5 Key Pieces of Legislation Hitting the Private Rental Sector

lost man in a boat

If you’re feeling a little “lost at sea” with the new legislation coming in to play this year, here are the important points to pay attention to:

1.Extension of the Homes (Fitness for Human Habitation) Act, in March

The association says that the original Act – which means landlords or agents acting on their behalf can be forced to carry out improvement works to properties or risk being sued – is being extended from March 20 this year to include existing statutory periodic tenancies.  Until that date it applies only to tenants who signed contracts on or after 20 March 2019.  The association says this legislation applies in England only – with responsibility for these standards in Wales falling under the scope of the Renting Homes (Wales) Act.  Under the Act, the Landlord and Tenant Act 1985 is amended to require all landlords (private and social) to ensure that their properties, including any common parts of the building, are fit for human habitation at the beginning of the tenancy and throughout. The Act states that there is an implied agreement between the tenant and landlord at the beginning of the tenancy that the property will be fit for human habitation.

The government wants to support the majority of good landlords who provide decent and well-maintained homes. Landlords who do not maintain safe properties prevent the operation of an effective and competitive rental market where all landlords operate on an equal footing. This Act provides an additional means for tenants to seek redress by giving them the power to hold their landlord to account without having to rely on their local authority to do so.

The government expects standards to improve as tenants will be empowered to take action against their landlord where they fail to adequately maintain their property. This will level the playing field for the vast majority of good landlords who are already maintaining homes fit for human habitation without serious hazards, by ensuring that they are not undercut by landlords who knowingly and persistently flout their responsibilities.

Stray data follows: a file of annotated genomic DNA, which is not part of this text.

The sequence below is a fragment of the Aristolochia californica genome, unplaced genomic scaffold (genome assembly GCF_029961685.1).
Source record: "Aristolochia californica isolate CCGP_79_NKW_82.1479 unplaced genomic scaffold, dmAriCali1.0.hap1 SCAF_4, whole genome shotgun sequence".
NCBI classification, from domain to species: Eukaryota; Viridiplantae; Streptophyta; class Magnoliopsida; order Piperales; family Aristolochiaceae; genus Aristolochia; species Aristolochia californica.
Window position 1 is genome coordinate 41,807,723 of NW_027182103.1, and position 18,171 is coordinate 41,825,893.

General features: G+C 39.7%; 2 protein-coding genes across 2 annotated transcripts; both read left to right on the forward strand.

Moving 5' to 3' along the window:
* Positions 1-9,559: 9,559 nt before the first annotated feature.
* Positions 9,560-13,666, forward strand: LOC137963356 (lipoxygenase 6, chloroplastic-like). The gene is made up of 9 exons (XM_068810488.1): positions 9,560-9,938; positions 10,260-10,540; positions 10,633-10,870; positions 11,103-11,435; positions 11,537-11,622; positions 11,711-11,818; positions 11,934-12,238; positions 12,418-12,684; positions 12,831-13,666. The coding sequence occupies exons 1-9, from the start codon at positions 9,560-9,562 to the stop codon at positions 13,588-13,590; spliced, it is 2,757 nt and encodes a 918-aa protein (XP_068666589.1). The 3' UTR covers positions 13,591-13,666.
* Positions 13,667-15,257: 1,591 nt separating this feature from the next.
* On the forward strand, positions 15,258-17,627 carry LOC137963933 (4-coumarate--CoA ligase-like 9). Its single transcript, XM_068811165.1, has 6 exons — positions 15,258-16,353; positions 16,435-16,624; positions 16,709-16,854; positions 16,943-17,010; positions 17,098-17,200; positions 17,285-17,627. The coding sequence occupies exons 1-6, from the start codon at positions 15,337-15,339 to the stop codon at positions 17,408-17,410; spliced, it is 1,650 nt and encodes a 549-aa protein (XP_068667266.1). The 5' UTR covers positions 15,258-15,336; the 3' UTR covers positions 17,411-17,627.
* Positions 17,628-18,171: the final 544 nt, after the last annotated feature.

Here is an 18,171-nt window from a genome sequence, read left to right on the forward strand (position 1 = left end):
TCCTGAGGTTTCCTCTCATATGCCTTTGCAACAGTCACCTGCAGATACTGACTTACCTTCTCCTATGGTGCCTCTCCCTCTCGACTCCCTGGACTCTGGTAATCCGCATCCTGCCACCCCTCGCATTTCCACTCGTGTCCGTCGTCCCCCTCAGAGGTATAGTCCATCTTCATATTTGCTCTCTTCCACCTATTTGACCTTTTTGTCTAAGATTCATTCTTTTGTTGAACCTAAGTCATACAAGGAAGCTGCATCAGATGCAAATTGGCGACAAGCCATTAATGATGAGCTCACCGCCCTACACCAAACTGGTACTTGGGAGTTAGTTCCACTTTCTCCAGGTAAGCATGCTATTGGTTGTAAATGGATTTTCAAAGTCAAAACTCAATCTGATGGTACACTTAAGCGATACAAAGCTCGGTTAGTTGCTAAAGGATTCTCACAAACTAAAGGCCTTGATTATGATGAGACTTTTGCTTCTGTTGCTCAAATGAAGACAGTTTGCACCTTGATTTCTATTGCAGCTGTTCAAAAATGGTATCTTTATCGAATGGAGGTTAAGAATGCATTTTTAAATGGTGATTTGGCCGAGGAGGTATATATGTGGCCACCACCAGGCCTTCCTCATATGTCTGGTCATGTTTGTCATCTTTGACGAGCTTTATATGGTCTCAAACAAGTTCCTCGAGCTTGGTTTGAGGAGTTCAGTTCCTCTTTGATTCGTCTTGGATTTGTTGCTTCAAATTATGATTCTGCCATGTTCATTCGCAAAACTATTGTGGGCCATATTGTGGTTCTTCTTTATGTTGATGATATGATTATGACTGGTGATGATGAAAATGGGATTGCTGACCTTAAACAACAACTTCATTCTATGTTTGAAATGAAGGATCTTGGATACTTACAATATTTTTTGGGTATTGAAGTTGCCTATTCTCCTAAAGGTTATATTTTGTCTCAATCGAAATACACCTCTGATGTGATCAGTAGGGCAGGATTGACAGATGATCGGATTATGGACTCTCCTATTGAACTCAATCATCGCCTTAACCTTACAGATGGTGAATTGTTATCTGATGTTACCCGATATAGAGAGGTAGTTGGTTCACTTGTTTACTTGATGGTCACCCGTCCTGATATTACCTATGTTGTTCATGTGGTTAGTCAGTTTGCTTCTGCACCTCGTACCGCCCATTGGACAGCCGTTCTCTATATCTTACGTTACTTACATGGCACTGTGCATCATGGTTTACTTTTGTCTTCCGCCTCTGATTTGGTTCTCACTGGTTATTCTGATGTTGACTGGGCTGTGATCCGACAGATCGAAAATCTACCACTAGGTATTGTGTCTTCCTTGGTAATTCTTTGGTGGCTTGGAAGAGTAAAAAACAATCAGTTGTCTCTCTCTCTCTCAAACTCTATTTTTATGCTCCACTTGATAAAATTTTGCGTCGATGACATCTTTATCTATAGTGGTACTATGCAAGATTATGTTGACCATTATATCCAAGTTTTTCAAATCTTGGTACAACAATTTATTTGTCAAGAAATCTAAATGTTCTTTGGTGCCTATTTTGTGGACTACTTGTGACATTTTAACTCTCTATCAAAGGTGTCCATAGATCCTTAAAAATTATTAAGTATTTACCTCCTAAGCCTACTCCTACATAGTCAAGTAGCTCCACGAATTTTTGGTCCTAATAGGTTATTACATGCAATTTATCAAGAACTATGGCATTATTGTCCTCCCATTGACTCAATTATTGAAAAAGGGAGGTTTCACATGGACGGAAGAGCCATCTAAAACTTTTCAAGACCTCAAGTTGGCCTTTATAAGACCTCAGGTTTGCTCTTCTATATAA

1. Minimum Energy Efficiency Standards, in April

From April 1, ALL existing tenancies will fall in line with the existing law introduced in 2018, whereby landlords or their agents cannot let to new tenants unless it has an EPC rating of E or better.  This means that anyone whose rentals have F or G ratings will no longer be able to legally let them out.  The association says: Landlords will be expected to pay up to £3,500 towards energy efficiency improvement works. However, if work will cost more than that landlords can apply for an exemption.”  More details here:  https://www.arla.co.uk/media/1046302/minimum-energy-efficiency-standards.pdf

  1. Capital Gains Tax changes, in April

Until now, CGT has been paid on profits made through the sale of any property that isn’t the owner’s principal home; owners can also seek lettings relief (a tax break) if they once lived in the non-principal home themselves.  From April this is scrapped and landlords will only be able to claim lettings relief if they share the property with their tenant.  Currently if you sell a residential property which was at one time your main residence but has then been rented out, it is possible to deduct ‘letting relief’ up to £40,000 from any capital gain. However, from April 2020 – this relief will no longer be available unless the letting of the property occurred while the owner was living in the property.  More details here: https://www.bkl.co.uk/insights/capital-gains-tax-cgt-property-changes-april-2020/

  1. Mandatory CMP for agents, from April

New rules on money laundering have been extended to cover letting agents, with an April 2020 deadline for agents to join an official Client Money Protection scheme – this marks the end of a 12 month grace period agreed following technical problems over the original 2019 deadline.  More details here:  https://www.arla.co.uk/news/may-2018/cmp-mandatory-from-1-april-2019-heres-how-it-transpired.aspx

  1. Extension of the Tenant Fees Act, in June

 The Tenant Fees Act came into force in England in June 2019 and is extended to cover all existing tenancies in June 2020.

This means landlords and letting agents cannot charge fees other than rent, deposits, holding deposits and charges for defaulting on the contract – with additional restrictions on how much tenants must pay.

Deposits are already limited to a maximum of five weeks’ rent where the annual rent is below £50,000 for any new or replacement tenancy. If the annual rent is above this, the maximum is six weeks, with holding deposits limited to a week.

Charges for ‘extras’ such as cleaning, pets, referencing, inventories and admin are all off limits.

Where a banned fee has been taken, tenants will be able to get money back via the county court. Landlords could be fined up to £5,000 for a first offence, and £30,0000 for subsequent breaches.

More detailed information on the Act is available at www.rla.org.uk/feeban


References:  Letting Agent Today, ARLA, Menzies.co.uk, RLA.co.uk , bkl.co.uk


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